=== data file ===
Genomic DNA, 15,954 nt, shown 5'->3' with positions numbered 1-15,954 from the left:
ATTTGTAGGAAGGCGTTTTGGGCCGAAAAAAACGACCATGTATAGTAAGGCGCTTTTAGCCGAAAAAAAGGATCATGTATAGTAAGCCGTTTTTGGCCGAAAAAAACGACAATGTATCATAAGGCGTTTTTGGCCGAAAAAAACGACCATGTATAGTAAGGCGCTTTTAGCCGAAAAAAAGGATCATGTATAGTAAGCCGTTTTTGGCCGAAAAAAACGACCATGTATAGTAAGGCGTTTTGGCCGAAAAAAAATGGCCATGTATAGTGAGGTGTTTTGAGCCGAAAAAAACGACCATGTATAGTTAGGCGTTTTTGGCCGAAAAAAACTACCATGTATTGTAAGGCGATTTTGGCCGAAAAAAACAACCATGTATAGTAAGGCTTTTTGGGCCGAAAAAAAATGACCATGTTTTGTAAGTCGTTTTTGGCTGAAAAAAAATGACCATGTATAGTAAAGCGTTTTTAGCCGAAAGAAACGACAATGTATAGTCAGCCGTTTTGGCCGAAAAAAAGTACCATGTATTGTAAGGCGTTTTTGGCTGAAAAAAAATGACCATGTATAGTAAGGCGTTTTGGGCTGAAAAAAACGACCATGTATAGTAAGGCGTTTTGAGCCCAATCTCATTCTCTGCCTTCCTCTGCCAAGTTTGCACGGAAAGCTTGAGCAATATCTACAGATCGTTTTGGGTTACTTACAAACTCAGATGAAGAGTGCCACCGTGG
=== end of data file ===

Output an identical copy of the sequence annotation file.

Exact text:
Genomic DNA, 15,954 nt, shown 5'->3' with positions numbered 1-15,954 from the left:
ATTTGTAGGAAGGCGTTTTGGGCCGAAAAAAACGACCATGTATAGTAAGGCGCTTTTAGCCGAAAAAAAGGATCATGTATAGTAAGCCGTTTTTGGCCGAAAAAAACGACAATGTATCATAAGGCGTTTTTGGCCGAAAAAAACGACCATGTATAGTAAGGCGCTTTTAGCCGAAAAAAAGGATCATGTATAGTAAGCCGTTTTTGGCCGAAAAAAACGACCATGTATAGTAAGGCGTTTTGGCCGAAAAAAAATGGCCATGTATAGTGAGGTGTTTTGAGCCGAAAAAAACGACCATGTATAGTTAGGCGTTTTTGGCCGAAAAAAACTACCATGTATTGTAAGGCGATTTTGGCCGAAAAAAACAACCATGTATAGTAAGGCTTTTTGGGCCGAAAAAAAATGACCATGTTTTGTAAGTCGTTTTTGGCTGAAAAAAAATGACCATGTATAGTAAAGCGTTTTTAGCCGAAAGAAACGACAATGTATAGTCAGCCGTTTTGGCCGAAAAAAAGTACCATGTATTGTAAGGCGTTTTTGGCTGAAAAAAAATGACCATGTATAGTAAGGCGTTTTGGGCTGAAAAAAACGACCATGTATAGTAAGGCGTTTTGAGCCCAATCTCATTCTCTGCCTTCCTCTGCCAAGTTTGCACGGAAAGCTTGAGCAATATCTACAGATCGTTTTGGGTTACTTACAAACTCAGATGAAGAGTGCCACCGTGG